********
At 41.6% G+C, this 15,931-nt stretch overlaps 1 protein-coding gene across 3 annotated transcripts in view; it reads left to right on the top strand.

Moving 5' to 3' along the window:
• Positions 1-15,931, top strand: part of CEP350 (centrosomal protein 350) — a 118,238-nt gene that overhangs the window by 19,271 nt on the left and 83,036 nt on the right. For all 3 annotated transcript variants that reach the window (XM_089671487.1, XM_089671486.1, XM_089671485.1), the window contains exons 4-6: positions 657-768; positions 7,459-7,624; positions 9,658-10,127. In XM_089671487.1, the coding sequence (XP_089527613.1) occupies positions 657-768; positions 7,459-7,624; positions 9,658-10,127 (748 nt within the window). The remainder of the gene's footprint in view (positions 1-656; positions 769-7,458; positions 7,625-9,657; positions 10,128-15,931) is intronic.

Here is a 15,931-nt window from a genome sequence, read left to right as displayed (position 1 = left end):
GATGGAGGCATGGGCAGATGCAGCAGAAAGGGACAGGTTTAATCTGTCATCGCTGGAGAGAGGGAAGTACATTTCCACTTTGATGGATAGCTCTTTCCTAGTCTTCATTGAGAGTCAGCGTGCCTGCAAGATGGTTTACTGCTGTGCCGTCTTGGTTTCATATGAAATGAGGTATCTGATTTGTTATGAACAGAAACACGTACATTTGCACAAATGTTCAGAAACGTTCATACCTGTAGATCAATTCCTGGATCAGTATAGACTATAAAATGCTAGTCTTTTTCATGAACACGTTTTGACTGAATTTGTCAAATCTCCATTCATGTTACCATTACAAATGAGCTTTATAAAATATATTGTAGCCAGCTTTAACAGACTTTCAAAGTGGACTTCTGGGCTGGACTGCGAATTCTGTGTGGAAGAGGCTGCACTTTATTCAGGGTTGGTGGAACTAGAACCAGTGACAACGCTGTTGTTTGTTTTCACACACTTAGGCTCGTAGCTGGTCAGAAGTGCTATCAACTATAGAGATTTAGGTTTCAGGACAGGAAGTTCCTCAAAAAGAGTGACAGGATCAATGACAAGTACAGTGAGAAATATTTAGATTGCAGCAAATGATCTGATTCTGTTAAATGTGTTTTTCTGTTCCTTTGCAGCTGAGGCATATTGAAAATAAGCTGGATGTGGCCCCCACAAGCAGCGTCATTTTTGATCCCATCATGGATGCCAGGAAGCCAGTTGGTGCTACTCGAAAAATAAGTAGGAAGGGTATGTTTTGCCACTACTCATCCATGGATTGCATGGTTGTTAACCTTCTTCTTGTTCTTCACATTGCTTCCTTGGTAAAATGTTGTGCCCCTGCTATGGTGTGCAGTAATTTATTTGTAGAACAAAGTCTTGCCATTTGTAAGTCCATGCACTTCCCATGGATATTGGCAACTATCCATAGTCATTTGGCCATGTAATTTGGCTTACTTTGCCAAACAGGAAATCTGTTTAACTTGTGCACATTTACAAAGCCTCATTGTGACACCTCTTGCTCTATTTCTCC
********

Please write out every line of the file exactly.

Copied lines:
At 41.6% G+C, this 15,931-nt stretch overlaps 1 protein-coding gene across 3 annotated transcripts in view; it reads left to right on the top strand.

Moving 5' to 3' along the window:
• Positions 1-15,931, top strand: part of CEP350 (centrosomal protein 350) — a 118,238-nt gene that overhangs the window by 19,271 nt on the left and 83,036 nt on the right. For all 3 annotated transcript variants that reach the window (XM_089671487.1, XM_089671486.1, XM_089671485.1), the window contains exons 4-6: positions 657-768; positions 7,459-7,624; positions 9,658-10,127. In XM_089671487.1, the coding sequence (XP_089527613.1) occupies positions 657-768; positions 7,459-7,624; positions 9,658-10,127 (748 nt within the window). The remainder of the gene's footprint in view (positions 1-656; positions 769-7,458; positions 7,625-9,657; positions 10,128-15,931) is intronic.

Here is a 15,931-nt window from a genome sequence, read left to right as displayed (position 1 = left end):
GATGGAGGCATGGGCAGATGCAGCAGAAAGGGACAGGTTTAATCTGTCATCGCTGGAGAGAGGGAAGTACATTTCCACTTTGATGGATAGCTCTTTCCTAGTCTTCATTGAGAGTCAGCGTGCCTGCAAGATGGTTTACTGCTGTGCCGTCTTGGTTTCATATGAAATGAGGTATCTGATTTGTTATGAACAGAAACACGTACATTTGCACAAATGTTCAGAAACGTTCATACCTGTAGATCAATTCCTGGATCAGTATAGACTATAAAATGCTAGTCTTTTTCATGAACACGTTTTGACTGAATTTGTCAAATCTCCATTCATGTTACCATTACAAATGAGCTTTATAAAATATATTGTAGCCAGCTTTAACAGACTTTCAAAGTGGACTTCTGGGCTGGACTGCGAATTCTGTGTGGAAGAGGCTGCACTTTATTCAGGGTTGGTGGAACTAGAACCAGTGACAACGCTGTTGTTTGTTTTCACACACTTAGGCTCGTAGCTGGTCAGAAGTGCTATCAACTATAGAGATTTAGGTTTCAGGACAGGAAGTTCCTCAAAAAGAGTGACAGGATCAATGACAAGTACAGTGAGAAATATTTAGATTGCAGCAAATGATCTGATTCTGTTAAATGTGTTTTTCTGTTCCTTTGCAGCTGAGGCATATTGAAAATAAGCTGGATGTGGCCCCCACAAGCAGCGTCATTTTTGATCCCATCATGGATGCCAGGAAGCCAGTTGGTGCTACTCGAAAAATAAGTAGGAAGGGTATGTTTTGCCACTACTCATCCATGGATTGCATGGTTGTTAACCTTCTTCTTGTTCTTCACATTGCTTCCTTGGTAAAATGTTGTGCCCCTGCTATGGTGTGCAGTAATTTATTTGTAGAACAAAGTCTTGCCATTTGTAAGTCCATGCACTTCCCATGGATATTGGCAACTATCCATAGTCATTTGGCCATGTAATTTGGCTTACTTTGCCAAACAGGAAATCTGTTTAACTTGTGCACATTTACAAAGCCTCATTGTGACACCTCTTGCTCTATTTCTCC